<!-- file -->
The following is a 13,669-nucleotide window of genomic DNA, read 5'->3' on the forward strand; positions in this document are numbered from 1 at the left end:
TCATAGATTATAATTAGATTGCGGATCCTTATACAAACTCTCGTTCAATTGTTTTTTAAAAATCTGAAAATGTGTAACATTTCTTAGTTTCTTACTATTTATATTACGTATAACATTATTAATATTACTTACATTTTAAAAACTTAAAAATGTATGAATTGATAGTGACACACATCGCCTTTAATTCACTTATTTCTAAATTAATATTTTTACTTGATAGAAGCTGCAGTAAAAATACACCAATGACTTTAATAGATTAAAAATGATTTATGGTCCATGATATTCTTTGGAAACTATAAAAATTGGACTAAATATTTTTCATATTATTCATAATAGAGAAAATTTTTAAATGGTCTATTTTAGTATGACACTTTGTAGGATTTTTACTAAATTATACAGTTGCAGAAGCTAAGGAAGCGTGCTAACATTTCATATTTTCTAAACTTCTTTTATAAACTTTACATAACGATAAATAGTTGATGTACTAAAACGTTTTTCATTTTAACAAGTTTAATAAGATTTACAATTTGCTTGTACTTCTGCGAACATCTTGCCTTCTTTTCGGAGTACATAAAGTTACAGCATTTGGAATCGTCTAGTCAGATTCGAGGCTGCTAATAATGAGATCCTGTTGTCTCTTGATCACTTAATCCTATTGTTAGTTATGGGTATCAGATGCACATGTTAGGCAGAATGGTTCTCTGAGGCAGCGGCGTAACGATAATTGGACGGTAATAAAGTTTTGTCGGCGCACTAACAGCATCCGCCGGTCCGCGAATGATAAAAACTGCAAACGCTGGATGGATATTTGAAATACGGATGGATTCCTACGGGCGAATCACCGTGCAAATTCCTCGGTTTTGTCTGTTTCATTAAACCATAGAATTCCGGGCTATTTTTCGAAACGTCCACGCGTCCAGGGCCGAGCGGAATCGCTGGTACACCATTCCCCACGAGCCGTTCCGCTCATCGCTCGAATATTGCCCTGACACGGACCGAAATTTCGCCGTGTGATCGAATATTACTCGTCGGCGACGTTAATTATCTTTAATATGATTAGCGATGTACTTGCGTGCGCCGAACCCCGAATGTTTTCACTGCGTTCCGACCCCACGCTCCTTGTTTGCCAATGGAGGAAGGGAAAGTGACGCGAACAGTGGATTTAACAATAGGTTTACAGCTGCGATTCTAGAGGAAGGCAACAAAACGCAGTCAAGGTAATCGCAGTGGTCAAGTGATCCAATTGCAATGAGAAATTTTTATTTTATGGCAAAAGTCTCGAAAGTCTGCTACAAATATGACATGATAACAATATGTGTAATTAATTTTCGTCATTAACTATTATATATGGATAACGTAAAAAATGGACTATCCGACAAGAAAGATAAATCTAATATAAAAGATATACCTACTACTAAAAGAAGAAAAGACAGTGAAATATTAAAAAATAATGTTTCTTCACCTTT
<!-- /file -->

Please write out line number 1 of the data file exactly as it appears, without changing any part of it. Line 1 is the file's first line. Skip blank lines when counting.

The following is a 13,669-nucleotide window of genomic DNA, read 5'->3' on the forward strand; positions in this document are numbered from 1 at the left end: